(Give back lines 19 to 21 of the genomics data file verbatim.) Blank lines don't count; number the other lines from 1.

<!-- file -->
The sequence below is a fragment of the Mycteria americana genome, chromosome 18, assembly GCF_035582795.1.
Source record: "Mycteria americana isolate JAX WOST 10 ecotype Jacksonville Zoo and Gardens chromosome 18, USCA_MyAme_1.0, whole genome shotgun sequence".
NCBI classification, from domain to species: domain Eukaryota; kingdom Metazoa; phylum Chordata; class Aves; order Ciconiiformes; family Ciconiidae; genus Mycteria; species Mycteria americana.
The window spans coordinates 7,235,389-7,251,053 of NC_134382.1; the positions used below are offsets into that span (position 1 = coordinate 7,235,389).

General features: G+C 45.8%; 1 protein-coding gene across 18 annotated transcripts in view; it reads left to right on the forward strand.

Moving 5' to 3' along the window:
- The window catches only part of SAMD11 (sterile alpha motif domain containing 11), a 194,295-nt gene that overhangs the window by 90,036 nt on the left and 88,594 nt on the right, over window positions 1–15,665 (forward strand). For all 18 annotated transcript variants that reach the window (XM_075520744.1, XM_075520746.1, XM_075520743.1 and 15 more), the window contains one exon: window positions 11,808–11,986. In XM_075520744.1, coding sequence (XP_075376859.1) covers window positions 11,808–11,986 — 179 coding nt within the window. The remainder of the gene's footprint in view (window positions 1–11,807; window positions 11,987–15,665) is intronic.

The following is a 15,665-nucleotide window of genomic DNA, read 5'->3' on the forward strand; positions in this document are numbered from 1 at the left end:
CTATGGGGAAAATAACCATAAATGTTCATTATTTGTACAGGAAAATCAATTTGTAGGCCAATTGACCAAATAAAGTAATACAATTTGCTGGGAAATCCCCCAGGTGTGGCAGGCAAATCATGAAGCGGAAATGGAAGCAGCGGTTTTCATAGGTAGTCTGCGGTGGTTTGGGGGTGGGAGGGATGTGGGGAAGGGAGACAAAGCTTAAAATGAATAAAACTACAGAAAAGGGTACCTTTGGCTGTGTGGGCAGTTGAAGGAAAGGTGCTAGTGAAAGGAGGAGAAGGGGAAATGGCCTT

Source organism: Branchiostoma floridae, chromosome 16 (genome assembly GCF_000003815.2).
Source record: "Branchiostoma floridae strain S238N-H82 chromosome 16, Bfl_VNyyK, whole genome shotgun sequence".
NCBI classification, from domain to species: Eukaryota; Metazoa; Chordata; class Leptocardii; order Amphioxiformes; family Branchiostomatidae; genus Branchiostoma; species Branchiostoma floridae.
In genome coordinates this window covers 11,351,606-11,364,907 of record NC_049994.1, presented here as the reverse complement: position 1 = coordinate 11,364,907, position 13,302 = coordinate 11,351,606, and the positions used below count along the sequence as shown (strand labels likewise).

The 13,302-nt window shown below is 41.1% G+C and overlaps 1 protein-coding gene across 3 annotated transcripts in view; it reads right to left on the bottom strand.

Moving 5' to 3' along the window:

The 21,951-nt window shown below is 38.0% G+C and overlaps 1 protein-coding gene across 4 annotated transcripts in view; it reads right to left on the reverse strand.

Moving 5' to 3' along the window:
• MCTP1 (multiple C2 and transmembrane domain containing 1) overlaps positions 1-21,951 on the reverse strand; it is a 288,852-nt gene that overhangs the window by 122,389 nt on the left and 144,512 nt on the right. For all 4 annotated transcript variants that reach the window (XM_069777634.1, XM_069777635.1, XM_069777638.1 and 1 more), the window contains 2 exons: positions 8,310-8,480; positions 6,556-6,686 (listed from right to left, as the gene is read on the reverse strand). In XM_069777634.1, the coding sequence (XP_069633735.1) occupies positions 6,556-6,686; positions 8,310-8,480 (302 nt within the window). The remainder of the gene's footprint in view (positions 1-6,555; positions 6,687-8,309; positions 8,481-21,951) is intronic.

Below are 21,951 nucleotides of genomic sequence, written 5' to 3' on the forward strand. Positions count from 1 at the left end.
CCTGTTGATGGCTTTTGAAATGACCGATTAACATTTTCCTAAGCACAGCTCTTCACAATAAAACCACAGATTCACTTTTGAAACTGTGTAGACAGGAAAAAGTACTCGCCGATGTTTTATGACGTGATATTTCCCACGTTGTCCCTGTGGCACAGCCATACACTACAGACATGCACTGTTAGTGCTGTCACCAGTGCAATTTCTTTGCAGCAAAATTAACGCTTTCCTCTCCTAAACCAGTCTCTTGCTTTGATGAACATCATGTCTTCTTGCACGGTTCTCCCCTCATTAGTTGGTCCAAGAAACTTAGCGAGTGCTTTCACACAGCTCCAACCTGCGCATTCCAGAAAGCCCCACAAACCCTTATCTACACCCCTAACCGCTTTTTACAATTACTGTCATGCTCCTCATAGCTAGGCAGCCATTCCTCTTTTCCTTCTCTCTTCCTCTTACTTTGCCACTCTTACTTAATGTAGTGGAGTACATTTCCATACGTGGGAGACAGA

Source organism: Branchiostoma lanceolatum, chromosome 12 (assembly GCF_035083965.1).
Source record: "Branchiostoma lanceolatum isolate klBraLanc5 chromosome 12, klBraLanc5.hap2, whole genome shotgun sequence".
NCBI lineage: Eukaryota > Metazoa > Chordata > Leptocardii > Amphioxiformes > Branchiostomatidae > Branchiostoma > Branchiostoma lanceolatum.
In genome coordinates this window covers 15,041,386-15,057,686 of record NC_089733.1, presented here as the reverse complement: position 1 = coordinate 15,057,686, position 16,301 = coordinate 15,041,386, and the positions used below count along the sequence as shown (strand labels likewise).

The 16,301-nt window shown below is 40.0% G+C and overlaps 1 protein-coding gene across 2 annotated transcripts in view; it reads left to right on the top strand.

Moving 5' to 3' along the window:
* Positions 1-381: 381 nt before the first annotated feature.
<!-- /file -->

Below are 21,951 nucleotides of genomic sequence, written 5' to 3' on the forward strand. Positions count from 1 at the left end.
CCTGTTGATGGCTTTTGAAATGACCGATTAACATTTTCCTAAGCACAGCTCTTCACAATAAAACCACAGATTCACTTTTGAAACTGTGTAGACAGGAAAAAGTACTCGCCGATGTTTTATGACGTGATATTTCCCACGTTGTCCCTGTGGCACAGCCATACACTACAGACATGCACTGTTAGTGCTGTCACCAGTGCAATTTCTTTGCAGCAAAATTAACGCTTTCCTCTCCTAAACCAGTCTCTTGCTTTGATGAACATCATGTCTTCTTGCACGGTTCTCCCCTCATTAGTTGGTCCAAGAAACTTAGCGAGTGCTTTCACACAGCTCCAACCTGCGCATTCCAGAAAGCCCCACAAACCCTTATCTACACCCCTAACCGCTTTTTACAATTACTGTCATGCTCCTCATAGCTAGGCAGCCATTCCTCTTTTCCTTCTCTCTTCCTCTTACTTTGCCACTCTTACTTAATGTAGTGGAGTACATTTCCATACGTGGGAGACAGA

Source organism: Branchiostoma lanceolatum, chromosome 12 (assembly GCF_035083965.1).